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Better Days on the Way for Local Tourism : Travel: With more people booking summer vacations in the Southland, the industry looks forward to an upswing after two years of recession.

March 22, 1992|CHRIS WOODYARD | TIMES STAFF WRITER

Just as the swallows make their annual flight back to San Juan Capistrano, tourists are beginning to return to sunny California.

Travel agents say summer vacation bookings are up. Theme parks and hotels are bracing for an onslaught of visitors after a slump induced by the Persian Gulf War and nearly two years of recession.

"Right now, we are very optimistic about summer," said Stuart Zanville, spokesman of Knott's Berry Farm in Buena Park. "We feel that once the bad weather is behind us, all the indications point to a return of tourism."

The optimism is fueled by other factors as well. Drought-weary skiers have returned to California's snow-laden slopes. And San Diego is benefiting from the preliminary rounds of what it hopes is a publicity windfall from the America's Cup yacht races.

"We're seeing the recession easing, particularly in terms of international tourists and somewhat domestically," said Michele Reese, Universal Studios Hollywood executive vice president of marketing. "Yes, the economy is still poor, but people are gaining more confidence."

Tourism is one of the state's most important industries, generating $52.7 billion in revenue in 1990, the latest figures available, according to the State Office of Tourism. It accounts for 750,000 jobs in the state and more than $2 billion in taxes to state and local governments.

Orange County is among the state's most important centers of tourism. Besides Disneyland, Knott's and other smaller tourist attractions, millions of tourists flock to beaches in summer and the night life in Newport Beach.

Lynn Reaser, senior economist for First Interstate Bancorp in Los Angeles, estimates that tourism spending in California declined 2% in 1991 to $53.8 billion. She expects business to increase 5% this year to $56.4 billion.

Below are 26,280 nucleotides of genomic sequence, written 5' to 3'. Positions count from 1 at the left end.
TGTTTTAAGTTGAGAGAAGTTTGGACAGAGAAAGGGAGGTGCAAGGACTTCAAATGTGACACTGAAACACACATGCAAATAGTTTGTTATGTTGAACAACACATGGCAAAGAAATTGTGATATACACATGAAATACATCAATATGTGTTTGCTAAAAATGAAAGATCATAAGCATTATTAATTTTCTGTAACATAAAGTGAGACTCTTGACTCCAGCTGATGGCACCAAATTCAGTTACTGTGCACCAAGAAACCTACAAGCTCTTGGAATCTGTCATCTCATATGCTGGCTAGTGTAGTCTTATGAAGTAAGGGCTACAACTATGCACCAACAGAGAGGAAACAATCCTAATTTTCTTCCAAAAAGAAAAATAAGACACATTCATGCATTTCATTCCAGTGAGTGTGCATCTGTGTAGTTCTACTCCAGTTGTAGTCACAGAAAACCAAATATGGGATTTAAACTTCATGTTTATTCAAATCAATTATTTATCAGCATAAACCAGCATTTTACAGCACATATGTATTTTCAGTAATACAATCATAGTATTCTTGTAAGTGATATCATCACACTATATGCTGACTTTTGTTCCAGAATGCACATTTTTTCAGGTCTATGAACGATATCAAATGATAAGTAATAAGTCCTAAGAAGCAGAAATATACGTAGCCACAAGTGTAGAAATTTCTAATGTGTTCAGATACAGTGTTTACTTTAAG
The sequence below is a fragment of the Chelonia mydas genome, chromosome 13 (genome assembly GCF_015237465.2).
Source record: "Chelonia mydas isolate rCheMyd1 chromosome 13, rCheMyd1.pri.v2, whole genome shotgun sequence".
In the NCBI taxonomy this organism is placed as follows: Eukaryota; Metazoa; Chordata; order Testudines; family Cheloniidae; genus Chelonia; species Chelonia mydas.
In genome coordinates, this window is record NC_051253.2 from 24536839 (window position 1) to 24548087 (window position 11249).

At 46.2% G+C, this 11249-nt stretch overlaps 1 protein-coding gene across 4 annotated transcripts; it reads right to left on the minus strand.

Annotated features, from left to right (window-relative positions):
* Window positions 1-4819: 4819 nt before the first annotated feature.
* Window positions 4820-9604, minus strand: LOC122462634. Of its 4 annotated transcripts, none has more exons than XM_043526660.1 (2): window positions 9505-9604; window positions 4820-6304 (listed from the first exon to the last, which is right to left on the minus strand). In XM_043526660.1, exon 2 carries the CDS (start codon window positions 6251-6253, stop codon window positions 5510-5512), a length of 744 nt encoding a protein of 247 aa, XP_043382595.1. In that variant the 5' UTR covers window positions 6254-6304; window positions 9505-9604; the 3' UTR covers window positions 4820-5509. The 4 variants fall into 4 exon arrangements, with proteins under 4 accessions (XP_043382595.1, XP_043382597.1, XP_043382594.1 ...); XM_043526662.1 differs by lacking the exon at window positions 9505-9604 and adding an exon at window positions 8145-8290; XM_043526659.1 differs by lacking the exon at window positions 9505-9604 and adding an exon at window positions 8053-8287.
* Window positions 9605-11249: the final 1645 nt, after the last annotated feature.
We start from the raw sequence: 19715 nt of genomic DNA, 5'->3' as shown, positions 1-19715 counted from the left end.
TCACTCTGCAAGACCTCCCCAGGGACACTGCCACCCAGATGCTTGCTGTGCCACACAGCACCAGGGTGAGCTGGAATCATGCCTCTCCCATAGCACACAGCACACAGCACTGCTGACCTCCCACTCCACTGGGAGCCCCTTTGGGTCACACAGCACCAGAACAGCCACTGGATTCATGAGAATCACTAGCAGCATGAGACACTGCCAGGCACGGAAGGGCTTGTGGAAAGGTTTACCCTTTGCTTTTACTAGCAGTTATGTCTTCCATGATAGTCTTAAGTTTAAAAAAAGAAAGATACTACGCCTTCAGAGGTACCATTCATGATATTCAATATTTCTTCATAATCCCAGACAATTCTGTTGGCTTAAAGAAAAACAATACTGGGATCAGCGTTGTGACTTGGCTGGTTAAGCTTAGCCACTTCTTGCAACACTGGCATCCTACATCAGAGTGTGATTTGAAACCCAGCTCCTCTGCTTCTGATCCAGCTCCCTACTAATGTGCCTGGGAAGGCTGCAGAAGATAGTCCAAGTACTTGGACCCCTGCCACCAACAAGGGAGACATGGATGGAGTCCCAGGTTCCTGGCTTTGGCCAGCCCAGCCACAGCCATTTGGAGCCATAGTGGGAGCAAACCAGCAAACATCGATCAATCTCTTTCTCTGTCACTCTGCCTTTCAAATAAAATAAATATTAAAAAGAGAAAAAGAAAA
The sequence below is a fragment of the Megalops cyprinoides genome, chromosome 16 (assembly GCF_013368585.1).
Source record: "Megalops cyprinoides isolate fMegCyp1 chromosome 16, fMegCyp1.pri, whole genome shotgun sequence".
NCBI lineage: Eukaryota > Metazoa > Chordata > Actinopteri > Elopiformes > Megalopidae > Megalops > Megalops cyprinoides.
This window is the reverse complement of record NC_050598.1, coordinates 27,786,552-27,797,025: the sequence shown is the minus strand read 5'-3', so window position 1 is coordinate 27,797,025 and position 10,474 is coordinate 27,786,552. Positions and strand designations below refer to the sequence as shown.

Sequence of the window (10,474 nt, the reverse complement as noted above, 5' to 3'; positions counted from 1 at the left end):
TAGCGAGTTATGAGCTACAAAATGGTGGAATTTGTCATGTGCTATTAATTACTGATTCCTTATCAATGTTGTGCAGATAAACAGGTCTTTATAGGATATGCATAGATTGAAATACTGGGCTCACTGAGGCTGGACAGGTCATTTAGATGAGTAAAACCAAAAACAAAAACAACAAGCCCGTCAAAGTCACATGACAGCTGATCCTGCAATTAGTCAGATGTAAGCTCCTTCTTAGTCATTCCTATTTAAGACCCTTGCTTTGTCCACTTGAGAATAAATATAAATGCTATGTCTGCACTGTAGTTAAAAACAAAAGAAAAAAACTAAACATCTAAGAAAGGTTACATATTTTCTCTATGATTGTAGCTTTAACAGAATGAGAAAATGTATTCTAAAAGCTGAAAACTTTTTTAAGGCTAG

"I'm looking for a general improvement in tourism," Reaser said.

The tourism industry was hit hard by the cutback in travel prompted by the Persian Gulf crisis and economic recession. Local theme parks started offering discounts to Southern California residents for the first time last year. Disneyland, the nation's second most popular theme park after Walt Disney World, had an estimated 11.6 million visitors last year, down 10% from 1990's 12.9 million. Hotels suffered high vacancy levels and overbuilding.

However, Reaser said that tourist-dependent businesses should prosper as the general economy improves. Thousands of consumers who delayed travel plans in the past two years because of the poor economy are expected to travel to Southern California this year. And because of the continued economic slump in the state, many Californians are expected to take their next vacations within their state.

When out-of-state visitors arrive, though, they may not stay as long as they did in the past. Whether it is a result of tighter budgets or less time, people are taking shorter vacations.

Reservations are expected to increase about 6% this year for California Parlor Car Tours, a San Francisco-based tour bus company. But instead of weeklong excursions from the Bay Area to Los Angeles--and points between--many customers are opting for two- and three-day outings to Yosemite National Park or the wine country.

"They are taking shorter tours," said Bipin Ramaiya, the company's accountant. "They are scared, with their neighbors out of work."

Booking shorter trips beats having no business at all, say travel agents, who are hopeful for a recovery this year.

"I'd say it's a vast improvement over last year," said Tom Nulty, president of the Associated Travel Management, a Santa Ana-based chain of agencies that coordinates about $150 million worth of travel annually. "When we compare it to 1990, it looks like it will be better due to pent-up demand from the war."

Said Sharon Preston of First Class Travel in Newport Beach about bookings so far this year: "It's not Boom Town USA, but it's on the upswing."

For McDonnell Douglas Travel Co., a subsidiary of the St. Louis-based aircraft manufacturing conglomerate, leisure travel bookings so far this year are up about 30% from 1990 and have jumped 167% compared with the first 10 weeks of 1991, when the country was at war in the Persian Gulf.

"People are traveling significantly more than last year, but they are looking for discounts (and) the discounting has been there," said Andrew Horelick, vice president of leisure marketing for the Huntington Beach-based travel firm.

"I would expect the market in general to look more like 1990 than 1991," he said.

Most of the added bookings are for trips later this year, however. Right now, California's tourism climate is still weak.

"There's not a lot of consistency" in attendance, said Disneyland president Jack Lindquist. The number of visitors coming to Anaheim's famed theme park has been up one week, down the next.

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